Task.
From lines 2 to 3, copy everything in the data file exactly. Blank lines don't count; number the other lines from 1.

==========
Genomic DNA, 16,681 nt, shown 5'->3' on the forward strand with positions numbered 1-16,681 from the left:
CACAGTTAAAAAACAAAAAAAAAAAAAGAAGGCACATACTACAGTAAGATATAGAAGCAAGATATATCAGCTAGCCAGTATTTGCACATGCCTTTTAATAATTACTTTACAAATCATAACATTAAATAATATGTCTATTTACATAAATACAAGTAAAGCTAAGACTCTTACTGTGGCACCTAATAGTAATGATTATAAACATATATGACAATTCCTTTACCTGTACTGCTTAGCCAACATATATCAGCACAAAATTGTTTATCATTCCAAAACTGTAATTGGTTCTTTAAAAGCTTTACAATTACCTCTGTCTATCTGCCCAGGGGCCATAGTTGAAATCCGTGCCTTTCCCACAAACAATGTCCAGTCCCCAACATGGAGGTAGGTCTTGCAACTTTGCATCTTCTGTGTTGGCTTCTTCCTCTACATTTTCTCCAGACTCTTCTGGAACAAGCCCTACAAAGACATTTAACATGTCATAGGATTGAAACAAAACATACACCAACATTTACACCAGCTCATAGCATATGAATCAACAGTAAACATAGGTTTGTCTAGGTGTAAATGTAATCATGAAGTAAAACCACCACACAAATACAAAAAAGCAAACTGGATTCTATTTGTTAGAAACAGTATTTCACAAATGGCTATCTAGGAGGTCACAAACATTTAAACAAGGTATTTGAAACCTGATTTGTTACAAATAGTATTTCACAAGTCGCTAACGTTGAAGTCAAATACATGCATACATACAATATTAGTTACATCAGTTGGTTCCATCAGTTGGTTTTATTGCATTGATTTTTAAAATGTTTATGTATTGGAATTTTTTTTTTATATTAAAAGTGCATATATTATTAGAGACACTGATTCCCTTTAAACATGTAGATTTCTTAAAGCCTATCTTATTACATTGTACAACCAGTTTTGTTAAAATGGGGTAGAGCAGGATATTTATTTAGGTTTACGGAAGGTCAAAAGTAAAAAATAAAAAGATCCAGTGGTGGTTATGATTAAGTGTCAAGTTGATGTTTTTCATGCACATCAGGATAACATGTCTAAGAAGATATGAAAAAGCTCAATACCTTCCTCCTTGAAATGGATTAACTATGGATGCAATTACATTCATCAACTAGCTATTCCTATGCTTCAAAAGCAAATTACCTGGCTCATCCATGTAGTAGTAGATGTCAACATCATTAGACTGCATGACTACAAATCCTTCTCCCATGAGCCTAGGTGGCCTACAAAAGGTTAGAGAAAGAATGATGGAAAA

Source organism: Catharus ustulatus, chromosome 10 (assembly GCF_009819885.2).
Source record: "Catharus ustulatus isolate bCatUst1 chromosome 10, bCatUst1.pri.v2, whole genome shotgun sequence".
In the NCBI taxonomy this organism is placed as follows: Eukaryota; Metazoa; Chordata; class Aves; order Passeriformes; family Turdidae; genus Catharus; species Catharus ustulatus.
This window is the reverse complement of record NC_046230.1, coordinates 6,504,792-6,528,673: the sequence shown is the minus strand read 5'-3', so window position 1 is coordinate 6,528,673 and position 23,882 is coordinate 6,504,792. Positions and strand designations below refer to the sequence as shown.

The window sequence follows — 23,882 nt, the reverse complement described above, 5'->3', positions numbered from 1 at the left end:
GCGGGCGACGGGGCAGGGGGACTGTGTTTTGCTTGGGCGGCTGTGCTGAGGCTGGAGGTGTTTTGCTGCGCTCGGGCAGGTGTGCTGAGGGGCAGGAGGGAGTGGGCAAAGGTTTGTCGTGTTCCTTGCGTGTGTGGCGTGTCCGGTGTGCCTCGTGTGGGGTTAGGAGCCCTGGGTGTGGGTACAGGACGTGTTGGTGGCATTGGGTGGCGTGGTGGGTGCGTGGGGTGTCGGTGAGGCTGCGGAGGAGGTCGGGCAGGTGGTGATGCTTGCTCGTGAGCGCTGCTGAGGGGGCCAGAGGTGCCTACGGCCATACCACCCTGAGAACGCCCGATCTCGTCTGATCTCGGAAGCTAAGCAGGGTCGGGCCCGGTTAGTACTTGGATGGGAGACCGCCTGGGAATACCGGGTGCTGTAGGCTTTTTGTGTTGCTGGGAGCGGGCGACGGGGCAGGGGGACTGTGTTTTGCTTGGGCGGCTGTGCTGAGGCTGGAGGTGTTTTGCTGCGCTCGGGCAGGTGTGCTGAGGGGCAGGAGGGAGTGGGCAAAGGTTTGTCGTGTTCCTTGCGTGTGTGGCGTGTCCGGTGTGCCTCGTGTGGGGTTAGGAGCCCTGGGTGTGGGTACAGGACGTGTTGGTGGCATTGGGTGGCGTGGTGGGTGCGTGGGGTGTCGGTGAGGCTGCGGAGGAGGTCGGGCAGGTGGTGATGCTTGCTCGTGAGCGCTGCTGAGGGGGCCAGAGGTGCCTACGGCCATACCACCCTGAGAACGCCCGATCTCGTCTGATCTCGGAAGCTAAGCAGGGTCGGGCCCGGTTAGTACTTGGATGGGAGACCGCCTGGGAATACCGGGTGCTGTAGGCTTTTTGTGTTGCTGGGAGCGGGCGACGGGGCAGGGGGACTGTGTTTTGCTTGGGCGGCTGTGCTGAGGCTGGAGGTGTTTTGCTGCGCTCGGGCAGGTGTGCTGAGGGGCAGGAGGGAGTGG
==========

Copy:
CACAGTTAAAAAACAAAAAAAAAAAAAGAAGGCACATACTACAGTAAGATATAGAAGCAAGATATATCAGCTAGCCAGTATTTGCACATGCCTTTTAATAATTACTTTACAAATCATAACATTAAATAATATGTCTATTTACATAAATACAAGTAAAGCTAAGACTCTTACTGTGGCACCTAATAGTAATGATTATAAACATATATGACAATTCCTTTACCTGTACTGCTTAGCCAACATATATCAGCACAAAATTGTTTATCATTCCAAAACTGTAATTGGTTCTTTAAAAGCTTTACAATTACCTCTGTCTATCTGCCCAGGGGCCATAGTTGAAATCCGTGCCTTTCCCACAAACAATGTCCAGTCCCCAACATGGAGGTAGGTCTTGCAACTTTGCATCTTCTGTGTTGGCTTCTTCCTCTACATTTTCTCCAGACTCTTCTGGAACAAGCCCTACAAAGACATTTAACATGTCATAGGATTGAAACAAAACATACACCAACATTTACACCAGCTCATAGCATATGAATCAACAGTAAACATAGGTTTGTCTAGGTGTAAATGTAATCATGAAGTAAAACCACCACACAAATACAAAAAAGCAAACTGGATTCTATTTGTTAGAAACAGTATTTCACAAATGGCTATCTAGGAGGTCACAAACATTTAAACAAGGTATTTGAAACCTGATTTGTTACAAATAGTATTTCACAAGTCGCTAACGTTGAAGTCAAATACATGCATACATACAATATTAGTTACATCAGTTGGTTCCATCAGTTGGTTTTATTGCATTGATTTTTAAAATGTTTATGTATTGGAATTTTTTTTTTATATTAAAAGTGCATATATTATTAGAGACACTGATTCCCTTTAAACATGTAGATTTCTTAAAGCCTATCTTATTACATTGTACAACCAGTTTTGTTAAAATGGGGTAGAGCAGGATATTTATTTAGGTTTACGGAAGGTCAAAAGTAAAAAATAAAAAGATCCAGTGGTGGTTATGATTAAGTGTCAAGTTGATGTTTTTCATGCACATCAGGATAACATGTCTAAGAAGATATGAAAAAGCTCAATACCTTCCTCCTTGAAATGGATTAACTATGGATGCAATTACATTCATCAACTAGCTATTCCTATGCTTCAAAAGCAAATTACCTGGCTCATCCATGTAGTAGTAGATGTCAACATCATTAGACTGCATGACTACAAATCCTTCTCCCATGAGCCTAGGTGGCCTACAAAAGGTTAGAGAAAGAATGATGGAAAA

Source organism: Catharus ustulatus, chromosome 10 (assembly GCF_009819885.2).